Read And Right
Awake again last night, well into the early hours, which was a real pisser. Pacing about, this time I figured, forget the bursts of audio-visual stimuli from the BBC iPlayer – there was the chance after all that I could accidentally find myself watching sodding Lark Rise To Candleford or something just as odious. Instead it was time to sort myself out with a book that would help send me off to sleep.
Of course this course of action comes with its own set of problems. Choosing a thriller would be a bad idea. If I took anything by Dennis Lehane or Lee Child off the shelf there would be the possibility I’d still be reading as the first glow of morning light began to seep across the rooftops to the rousing chirrups of the dawn chorus.
Slightly more off-centre thrillers, like Douglas E. Winter’s Run and God is a Bullet by Boston Teran, which I can highly recommended, were books I just wasn’t in the mood for. And it only seemed like a short while ago that I’d read Robert Wilson’s A Small Death in Lisbon, tempting as it was. Instead, deciding it was best to stick with something familiar, I drifted over to the non-fiction bookshelves.
Obviously, at some point, I’m going to get around to reading Gitta Sereny’s Albert Speer: His Battle With Truth and A Bright Shining Lie by Neil Sheehan, but not right now. Instead, wedged between Great Mambo Chicken and the Transhuman Condition by Ed Regis and Rachel Carson’s Silent Spring I found the perfect answer.
The Right Stuff was the result of Tom Wolfe asking himself the question, “What is it that makes a man willing to sit up on top of an enormous Roman candle, such as a Redstone, Atlas, Titan, or Saturn rocket, and wait for someone to light the fuse?” I’m sure that’s something we’ve all asked ourselves in the past. Wolfe, however, went and did something about it.
It’s been a while since I last read the book. Certainly after Philip Kaufman’s film came out, probably after I had a copy on VHS but not since I snapped it up on DVD. It’s important to make that distinction because now that I catch the film on a semi-regular basis, reading the source material has become a whole new experience.
Wolfe took the material from all his interviews – starting with the astronauts gathered to watch the launch of Apollo 17, to the ”many people, pilots and non-pilots, who were intimately involved in the beginning of the era of manned rocket flight in America” – and produced a book virtually bereft of straight attributed quotes. In writing the screenplay, Kaufman had to take the poetic prose and turn it into dialogue, apportioning it to the characters.
So that Wolfe’s...
There was an emergency meeting (what emergency?) of government, military, and aircraft industry leaders to discuss the possibility of getting a man into space before the Russians. Suddenly there was no longer time for orderly progress. To put an X-15B or an X-20 into orbit, with an Edwards rocket pilot aboard, would require rockets that were still three or four years away from delivery. So a so-called quick and dirty approach was seized upon. Using available rockets such as the Redstone (70,000 pounds of thrust) and the just-developed Atlas (367,000 pounds of thrust), they would try to launch not a flying ship but a pod, a container, a capsule, with a man in it. The man would not be a pilot; he would be a human cannonball, He would not be able to alter the course of the capsule in the slightest. The capsule would go up like a cannonball and come down like a cannonball, splashing into the ocean, with a parachute to slow it down and spare the life of the human specimen inside.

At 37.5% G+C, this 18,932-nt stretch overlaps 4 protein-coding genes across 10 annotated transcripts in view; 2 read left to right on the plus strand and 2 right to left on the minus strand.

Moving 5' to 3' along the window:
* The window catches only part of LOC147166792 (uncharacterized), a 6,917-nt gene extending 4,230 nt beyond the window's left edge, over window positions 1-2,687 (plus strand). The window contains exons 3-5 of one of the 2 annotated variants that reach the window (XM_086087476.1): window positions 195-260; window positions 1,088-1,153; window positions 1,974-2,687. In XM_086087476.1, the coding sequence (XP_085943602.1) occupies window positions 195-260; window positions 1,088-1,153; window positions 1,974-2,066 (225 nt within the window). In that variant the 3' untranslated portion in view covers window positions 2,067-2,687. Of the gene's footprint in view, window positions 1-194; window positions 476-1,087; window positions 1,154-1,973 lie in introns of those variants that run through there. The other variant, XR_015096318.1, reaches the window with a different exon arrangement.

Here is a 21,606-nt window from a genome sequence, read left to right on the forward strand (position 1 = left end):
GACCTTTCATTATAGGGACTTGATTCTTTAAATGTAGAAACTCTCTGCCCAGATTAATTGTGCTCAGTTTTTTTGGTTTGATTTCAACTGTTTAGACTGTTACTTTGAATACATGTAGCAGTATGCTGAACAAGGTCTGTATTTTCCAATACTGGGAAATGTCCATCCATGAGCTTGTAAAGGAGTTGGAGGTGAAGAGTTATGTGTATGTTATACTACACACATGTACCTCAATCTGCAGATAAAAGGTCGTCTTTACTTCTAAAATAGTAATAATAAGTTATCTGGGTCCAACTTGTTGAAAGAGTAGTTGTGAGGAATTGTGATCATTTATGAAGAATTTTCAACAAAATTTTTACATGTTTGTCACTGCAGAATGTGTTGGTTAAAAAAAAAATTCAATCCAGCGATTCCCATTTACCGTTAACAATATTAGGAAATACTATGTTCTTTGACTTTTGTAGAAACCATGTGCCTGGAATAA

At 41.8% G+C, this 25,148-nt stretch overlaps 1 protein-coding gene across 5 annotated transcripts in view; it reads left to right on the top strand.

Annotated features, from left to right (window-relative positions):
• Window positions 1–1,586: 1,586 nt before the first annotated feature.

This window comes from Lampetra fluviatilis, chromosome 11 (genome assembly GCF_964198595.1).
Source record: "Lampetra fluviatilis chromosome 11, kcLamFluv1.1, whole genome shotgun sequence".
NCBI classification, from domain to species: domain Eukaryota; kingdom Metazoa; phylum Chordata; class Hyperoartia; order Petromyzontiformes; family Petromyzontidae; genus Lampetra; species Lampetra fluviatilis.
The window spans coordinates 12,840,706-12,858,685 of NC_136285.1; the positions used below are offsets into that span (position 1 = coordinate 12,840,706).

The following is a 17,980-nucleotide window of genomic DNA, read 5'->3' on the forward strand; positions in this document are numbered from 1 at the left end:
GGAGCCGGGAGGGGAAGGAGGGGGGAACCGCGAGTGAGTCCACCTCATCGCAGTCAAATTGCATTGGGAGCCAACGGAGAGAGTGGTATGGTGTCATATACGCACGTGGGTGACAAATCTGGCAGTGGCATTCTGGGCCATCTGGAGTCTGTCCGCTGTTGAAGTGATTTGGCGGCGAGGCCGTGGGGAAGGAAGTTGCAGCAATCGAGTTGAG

becomes, in an early draft of Kaufman’s script...
Kaufman may have played fast and loose with the facts to create a strong narrative thread, and certainly took every opportunity to poke fun at NASA and the US government. But he got Wolfe’s suggestion that the American strategy to get a man into space seemed solely to recover from what was an embarrassing Cold War public relations fiasco.
Kaufman also clearly understood Wolfe’s assertion that the test pilots were the real heroes and possessors of “the right stuff”. That still included the seven astronauts selected for the Mercury programme as they strove to me more than just a “redundant component” on the sub-orbital and orbital flights.
The other thing you get from the book is that, originally hired to write the film’s screenplay, William Goldman was a complete and utter cock to think that he could simply ditch Yeager and go with Mercury. Kaufman knew Chuck Yeager was absolutely vital. Wolfe certainly did. The book may not begin with Yeager but it ends with his later career. It was Wolfe’s magnificent introduction of Yeager that sold me the first time I read the book:
Yeager had started out as the equivalent, in the Second World War, of the legendary Frank Luke of the 27th Aero Squadron in the First. Which is to say, he was the boondocker, the boy from the back country, with only a high-school education, no credentials, no cachet or polish of any sort, who took off the feed-store overalls and put on a uniform and climbed into an airplane and lit up the skies over Europe.
After hostilities ceased he was sent to Muroc Field (later renamed Edwards Air Force Base) in the high desert of California, the Mount Olympus for test pilots. There he climbed aboard the Bell X-1 and punched a hole in the sky. How can you not mythologize figures like this?
Anyone interested in comparing screenplays adapted from another medium with the source material should check out Tom Wolfe’s book and Philip Kaufman’s film. Kaufman, by the way, wasn’t even nominated for Best Adapted Screenplay at the 1984 Academy Awards.
I was hoping that tonight I’ll get a good seven hours sleep. I think that instead I might still be reading.